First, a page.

The Last Contract #3 – Ed Brisson is continuing to climb in my esteem, and is probably on a very short list of my favourite writers right now. This series continues to excite, as an old, slightly senile, hitman is forced to revisit his career because of a mysterious blackmailer. There’s a lot of mayhem in this issue, as an old partner of our protagonist’s comes back to try to kill him, while the young man he’s saved falls into the hands of his enemy. The art, by Lisandro Esterren, is becoming more and more interesting to me, as it begins to channel Toby Cypress in a lot of scenes. This is a very impressive series, and I like how it’s almost exclusively set in the ring of suburbs that surround my city.
The Massive: Ninth Wave #4 – This is another one-off story featuring Callum Israel’s Ninth Wave group in the time before the amazing series The Massive. Brian Wood is so good at structuring a single-issue. This one takes place off the coast of India. A notorious fishing vessel which uses illegal methods has captured three members of Ninth Wave, and have been holding them for fifty days, while the Massive and the Kapital have pursued them. Now, the Captain has committed suicide and is attempting to scuttle the ship with the Ninth Wave prisoners still on board. This is a very exciting issue, that carried a strong sense of suspense throughout.
The Mighty Thor #5 – The civil war in Asgard comes to a sudden conclusion when an unexpected event (although I’m not sure how unexpected such an event should be) occurs, and we also see the return of a character not seen since before Secret Wars. I remain very torn by this book – I find Jason Aaron’s writing to be stiff, and not always that interesting, but the broad strokes of his story keep me wanting to know what’s going to happen. And, of course, Russel Dauterman’s work on this title is superb. I just wish there was more focus on Thor.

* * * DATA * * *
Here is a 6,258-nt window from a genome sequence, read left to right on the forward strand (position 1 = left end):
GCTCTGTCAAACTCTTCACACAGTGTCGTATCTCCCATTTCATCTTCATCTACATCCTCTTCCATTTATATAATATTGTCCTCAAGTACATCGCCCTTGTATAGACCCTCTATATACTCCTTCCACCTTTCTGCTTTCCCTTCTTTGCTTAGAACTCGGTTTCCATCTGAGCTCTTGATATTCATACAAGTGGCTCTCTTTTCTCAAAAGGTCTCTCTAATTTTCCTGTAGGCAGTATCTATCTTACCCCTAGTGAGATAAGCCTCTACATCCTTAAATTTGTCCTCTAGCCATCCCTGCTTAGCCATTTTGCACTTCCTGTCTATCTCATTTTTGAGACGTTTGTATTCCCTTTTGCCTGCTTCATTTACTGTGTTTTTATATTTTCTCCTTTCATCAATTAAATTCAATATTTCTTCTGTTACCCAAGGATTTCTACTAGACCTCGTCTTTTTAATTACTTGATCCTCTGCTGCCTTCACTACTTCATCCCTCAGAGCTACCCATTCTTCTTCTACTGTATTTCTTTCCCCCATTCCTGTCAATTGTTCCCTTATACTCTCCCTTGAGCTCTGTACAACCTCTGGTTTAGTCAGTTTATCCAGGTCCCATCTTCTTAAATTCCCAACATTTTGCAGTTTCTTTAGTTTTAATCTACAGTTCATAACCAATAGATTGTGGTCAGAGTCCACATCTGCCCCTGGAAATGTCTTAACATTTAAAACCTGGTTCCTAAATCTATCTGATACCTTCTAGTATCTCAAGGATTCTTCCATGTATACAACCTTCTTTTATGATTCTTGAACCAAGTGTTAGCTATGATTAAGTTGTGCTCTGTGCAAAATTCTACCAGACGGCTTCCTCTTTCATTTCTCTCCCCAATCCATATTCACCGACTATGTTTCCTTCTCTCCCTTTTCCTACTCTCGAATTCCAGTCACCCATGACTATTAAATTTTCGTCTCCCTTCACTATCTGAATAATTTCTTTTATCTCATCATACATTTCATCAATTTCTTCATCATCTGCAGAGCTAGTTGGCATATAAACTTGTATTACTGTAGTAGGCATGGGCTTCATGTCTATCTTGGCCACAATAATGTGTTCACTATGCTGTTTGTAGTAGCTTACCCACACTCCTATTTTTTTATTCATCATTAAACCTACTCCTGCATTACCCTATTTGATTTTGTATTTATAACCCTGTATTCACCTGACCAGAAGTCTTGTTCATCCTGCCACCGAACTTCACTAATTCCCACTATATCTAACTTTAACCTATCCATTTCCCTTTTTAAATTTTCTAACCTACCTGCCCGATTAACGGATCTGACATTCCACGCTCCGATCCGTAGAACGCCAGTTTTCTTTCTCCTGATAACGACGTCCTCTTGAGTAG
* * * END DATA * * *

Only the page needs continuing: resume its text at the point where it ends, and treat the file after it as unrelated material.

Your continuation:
Ms. Marvel #5 – This issue is such a delight that it actually had me laugh out loud at one point. Kamala and Bruno have created some Kamala-doppelgangers to help her balance out the many demands on her life, but they’ve begun to multiply exponentially, and now Jersey City is full of bubble-headed golems that look like our hero. On top of this, the preparations for Kamala’s brother’s wedding continue, as we meet his betrothed’s family and get a few more opportunities for familial hilarity. G. Willow Wilson and Nico Leon balance things out nicely in this comic, making it a pleasure.
New Suicide Squad #18 – Tim Seeley and Juan Ferreyra’s second issue on this series is even more effective than their first, as we learn just what has happened with the Squad, and what the head of a coffee company has to do with it all. Seeley introduces the Rose Tattoo concept, from Warren Ellis’s Stormwatch, into the New 52, and we start to understand what’s going on with the British man who’s been visiting Amanda Waller. Ferreyra’s art on this book is terrific.
Ninjak #13 – The Operation Deadside arc comes to an end, as Ninjak and Punk Mambo confront Shadowman and make their return to Earth. This was a decent story arc, but I prefer Ninjak in more traditional roles. The Deadside stuff annoyed me in Shadowman’s own series, and it feels very out of place here.